### Abstract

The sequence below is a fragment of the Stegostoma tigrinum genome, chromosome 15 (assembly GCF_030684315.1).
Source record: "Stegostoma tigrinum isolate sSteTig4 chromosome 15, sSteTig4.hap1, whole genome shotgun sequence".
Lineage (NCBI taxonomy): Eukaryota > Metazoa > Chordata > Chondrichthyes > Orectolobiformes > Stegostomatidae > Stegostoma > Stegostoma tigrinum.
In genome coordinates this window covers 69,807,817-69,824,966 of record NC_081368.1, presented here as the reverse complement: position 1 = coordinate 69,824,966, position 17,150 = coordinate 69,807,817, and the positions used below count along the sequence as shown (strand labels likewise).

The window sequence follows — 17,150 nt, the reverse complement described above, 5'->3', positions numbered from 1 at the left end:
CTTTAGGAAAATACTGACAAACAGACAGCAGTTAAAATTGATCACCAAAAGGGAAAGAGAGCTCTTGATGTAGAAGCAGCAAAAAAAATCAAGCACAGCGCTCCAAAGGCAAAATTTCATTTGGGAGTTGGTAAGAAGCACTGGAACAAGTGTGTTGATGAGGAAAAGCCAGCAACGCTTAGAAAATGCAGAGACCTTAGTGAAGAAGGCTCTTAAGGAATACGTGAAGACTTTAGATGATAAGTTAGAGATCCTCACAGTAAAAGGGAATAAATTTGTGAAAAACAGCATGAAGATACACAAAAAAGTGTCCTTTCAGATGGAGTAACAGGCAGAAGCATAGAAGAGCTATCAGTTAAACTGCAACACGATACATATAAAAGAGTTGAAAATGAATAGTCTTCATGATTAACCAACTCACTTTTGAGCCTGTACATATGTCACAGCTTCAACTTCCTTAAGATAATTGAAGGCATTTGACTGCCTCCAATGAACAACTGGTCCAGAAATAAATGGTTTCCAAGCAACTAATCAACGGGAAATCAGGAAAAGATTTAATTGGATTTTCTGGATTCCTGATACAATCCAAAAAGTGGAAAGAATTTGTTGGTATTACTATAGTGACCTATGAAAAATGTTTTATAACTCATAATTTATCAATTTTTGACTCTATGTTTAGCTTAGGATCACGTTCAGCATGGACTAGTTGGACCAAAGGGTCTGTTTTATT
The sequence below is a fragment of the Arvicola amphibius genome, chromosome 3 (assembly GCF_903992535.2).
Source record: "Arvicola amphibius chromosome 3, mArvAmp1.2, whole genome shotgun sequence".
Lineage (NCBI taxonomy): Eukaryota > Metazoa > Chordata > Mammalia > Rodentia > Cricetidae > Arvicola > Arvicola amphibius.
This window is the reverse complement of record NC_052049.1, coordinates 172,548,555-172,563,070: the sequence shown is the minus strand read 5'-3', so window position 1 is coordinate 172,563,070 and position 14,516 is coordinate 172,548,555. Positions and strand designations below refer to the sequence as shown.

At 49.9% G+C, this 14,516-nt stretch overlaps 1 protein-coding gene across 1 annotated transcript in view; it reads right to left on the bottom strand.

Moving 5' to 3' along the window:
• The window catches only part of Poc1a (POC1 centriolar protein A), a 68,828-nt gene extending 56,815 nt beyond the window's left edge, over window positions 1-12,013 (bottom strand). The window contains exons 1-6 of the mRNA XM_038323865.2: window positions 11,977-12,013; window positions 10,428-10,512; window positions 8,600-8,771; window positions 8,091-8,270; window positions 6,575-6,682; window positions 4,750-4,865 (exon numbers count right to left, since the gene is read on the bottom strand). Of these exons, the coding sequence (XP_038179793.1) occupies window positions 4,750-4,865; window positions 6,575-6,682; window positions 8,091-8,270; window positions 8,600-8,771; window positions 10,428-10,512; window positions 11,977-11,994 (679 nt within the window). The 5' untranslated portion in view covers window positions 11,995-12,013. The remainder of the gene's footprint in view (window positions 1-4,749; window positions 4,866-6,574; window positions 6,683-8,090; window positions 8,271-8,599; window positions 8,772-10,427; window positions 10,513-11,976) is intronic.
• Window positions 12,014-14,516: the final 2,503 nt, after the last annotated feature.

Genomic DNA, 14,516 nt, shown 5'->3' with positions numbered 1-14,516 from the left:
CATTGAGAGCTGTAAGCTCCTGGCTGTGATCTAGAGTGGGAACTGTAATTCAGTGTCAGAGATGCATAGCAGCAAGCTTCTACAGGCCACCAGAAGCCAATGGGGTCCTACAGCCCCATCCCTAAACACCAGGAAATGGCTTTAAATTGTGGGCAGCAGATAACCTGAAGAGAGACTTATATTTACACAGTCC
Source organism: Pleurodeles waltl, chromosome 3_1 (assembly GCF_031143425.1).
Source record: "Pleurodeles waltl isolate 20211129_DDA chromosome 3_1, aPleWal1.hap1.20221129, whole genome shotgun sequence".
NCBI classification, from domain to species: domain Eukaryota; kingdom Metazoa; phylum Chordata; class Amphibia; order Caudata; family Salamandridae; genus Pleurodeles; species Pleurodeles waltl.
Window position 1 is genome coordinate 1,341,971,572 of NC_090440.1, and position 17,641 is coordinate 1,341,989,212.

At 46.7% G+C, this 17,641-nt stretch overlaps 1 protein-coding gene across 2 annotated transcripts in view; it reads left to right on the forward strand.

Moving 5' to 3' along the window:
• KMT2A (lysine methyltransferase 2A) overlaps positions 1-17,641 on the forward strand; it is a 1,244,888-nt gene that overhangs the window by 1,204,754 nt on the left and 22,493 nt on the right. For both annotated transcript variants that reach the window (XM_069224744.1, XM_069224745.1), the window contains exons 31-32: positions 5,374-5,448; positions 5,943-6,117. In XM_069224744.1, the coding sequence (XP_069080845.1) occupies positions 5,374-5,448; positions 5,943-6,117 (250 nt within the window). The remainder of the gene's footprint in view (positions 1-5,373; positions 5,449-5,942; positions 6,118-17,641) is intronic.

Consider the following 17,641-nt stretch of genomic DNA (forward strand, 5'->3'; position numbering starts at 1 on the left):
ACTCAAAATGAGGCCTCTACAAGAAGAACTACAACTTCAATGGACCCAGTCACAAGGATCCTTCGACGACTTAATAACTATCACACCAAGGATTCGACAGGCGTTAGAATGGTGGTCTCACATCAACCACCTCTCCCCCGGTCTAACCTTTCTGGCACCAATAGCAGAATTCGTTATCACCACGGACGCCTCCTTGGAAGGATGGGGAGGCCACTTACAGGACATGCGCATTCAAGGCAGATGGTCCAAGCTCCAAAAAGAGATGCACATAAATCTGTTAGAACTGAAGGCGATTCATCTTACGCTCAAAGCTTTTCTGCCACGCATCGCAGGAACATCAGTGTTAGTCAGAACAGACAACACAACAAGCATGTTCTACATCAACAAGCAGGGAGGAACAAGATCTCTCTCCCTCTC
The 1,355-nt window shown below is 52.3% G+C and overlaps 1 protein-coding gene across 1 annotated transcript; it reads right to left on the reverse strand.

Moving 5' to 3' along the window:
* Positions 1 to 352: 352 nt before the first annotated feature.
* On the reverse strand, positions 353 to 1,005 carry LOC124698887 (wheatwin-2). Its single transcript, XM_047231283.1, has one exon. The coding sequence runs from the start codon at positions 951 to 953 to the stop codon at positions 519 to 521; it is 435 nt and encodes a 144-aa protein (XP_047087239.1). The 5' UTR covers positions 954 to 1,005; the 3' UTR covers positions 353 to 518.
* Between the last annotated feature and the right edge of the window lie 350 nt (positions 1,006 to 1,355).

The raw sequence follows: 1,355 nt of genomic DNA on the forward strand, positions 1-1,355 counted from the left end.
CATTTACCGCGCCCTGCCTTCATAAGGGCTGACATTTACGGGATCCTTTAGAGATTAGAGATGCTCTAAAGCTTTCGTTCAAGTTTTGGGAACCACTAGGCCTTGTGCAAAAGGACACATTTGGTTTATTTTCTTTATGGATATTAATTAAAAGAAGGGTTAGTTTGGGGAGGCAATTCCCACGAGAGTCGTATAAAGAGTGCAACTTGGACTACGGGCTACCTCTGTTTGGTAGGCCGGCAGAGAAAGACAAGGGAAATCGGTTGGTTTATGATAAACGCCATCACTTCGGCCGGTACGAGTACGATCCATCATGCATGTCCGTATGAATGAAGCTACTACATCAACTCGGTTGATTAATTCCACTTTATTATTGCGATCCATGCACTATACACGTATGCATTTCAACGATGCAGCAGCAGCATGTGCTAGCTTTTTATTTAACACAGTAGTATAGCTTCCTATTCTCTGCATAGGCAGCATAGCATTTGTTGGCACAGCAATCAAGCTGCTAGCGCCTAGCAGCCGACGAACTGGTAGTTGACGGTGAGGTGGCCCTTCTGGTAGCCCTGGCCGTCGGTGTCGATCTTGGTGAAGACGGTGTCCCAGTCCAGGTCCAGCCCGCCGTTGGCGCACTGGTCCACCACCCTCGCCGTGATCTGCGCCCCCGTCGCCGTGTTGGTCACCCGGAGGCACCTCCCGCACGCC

Starting from the integro‐differential equations satisfied by the natural orbitals (NO's) in the framework of the antisymmetrized‐product‐of‐strongly‐orthogonal‐geminals (APSG) approximation, a set of *decoupled equations* for the different electron pairs is derived, which corresponds to the physical model of independent electron pairs in the Hartree‐Fock field of the other electrons. These *simplified* equations lead to an easily practicable computational scheme which furnishes directly the correlation energy of the different pairs and a wavefunction, which is an antisymmetrized product of geminals which are, however, no longer strongly orthogonal in the rigorous sense. The total intrapair correlation energy, which is defined as the energy expectation value (with respect to this wavefunction) minus the Hartree‐Fock energy, differs from the sum of the pair correlation energies by a correction term, the magnitude of which depends on the highest occupation number of a weakly occupied NO. In the Be ground state, where this highest occupation number is about 0.1, the correction term amounts to ∼2% of the correlation energy; in the LiH ground state, none of these occupation numbers is bigger than 0.01 and the correction term is much less than 1% of the correlation energy. A detailed discussion of these correction terms, which is of vital importance for all theories of decoupled electron pairs, is given in the Appendix. An alternative, simpler way to get a rigorous bound for the correlation energy, based on a configuration interaction calculated only with doubly substituted NO configurations, is also indicated. The method is applied numerically to the Be and LiH ground states, and it shows quite promising results. In Be, the dependence of the intrapair correlation energy on the “localization” of the strongly occupied orbitals is examined in detail; so is the influence of occupied outer‐shell electrons on the correlation energy of the inner one. Different previous calculations on the Be ground state are compared with ours, and the formal relation between these schemes is pointed out. In the LiH calculation, it is shown that the weakly occupied approximate natural orbitals, as calculated by our scheme, are localized in the same region of space as the corresponding strongly occupied ones. The rather poor result for the correlation energy of the inner pair (0.0302 a.u. rather than 0.0414 a.u. in the Li atom) is due to the inadequacy of the basis of pure Gaussians used; the basis is much better for the outer pair; 78% of the exact overall correlation energy is accounted for. A potential curve, including correlation, is calculated for the LiH molecule. The change in correlation energy is essentially that of the valence‐shell correlation energy. For this, the ‐correlation energy increases with distance, and the ‐correlation energy decreases, so that near the minimum, the total correlation energy remains almost constant. Twenty minutes of IBM 7094 Model 1 were necessary for one point of the potential curve.

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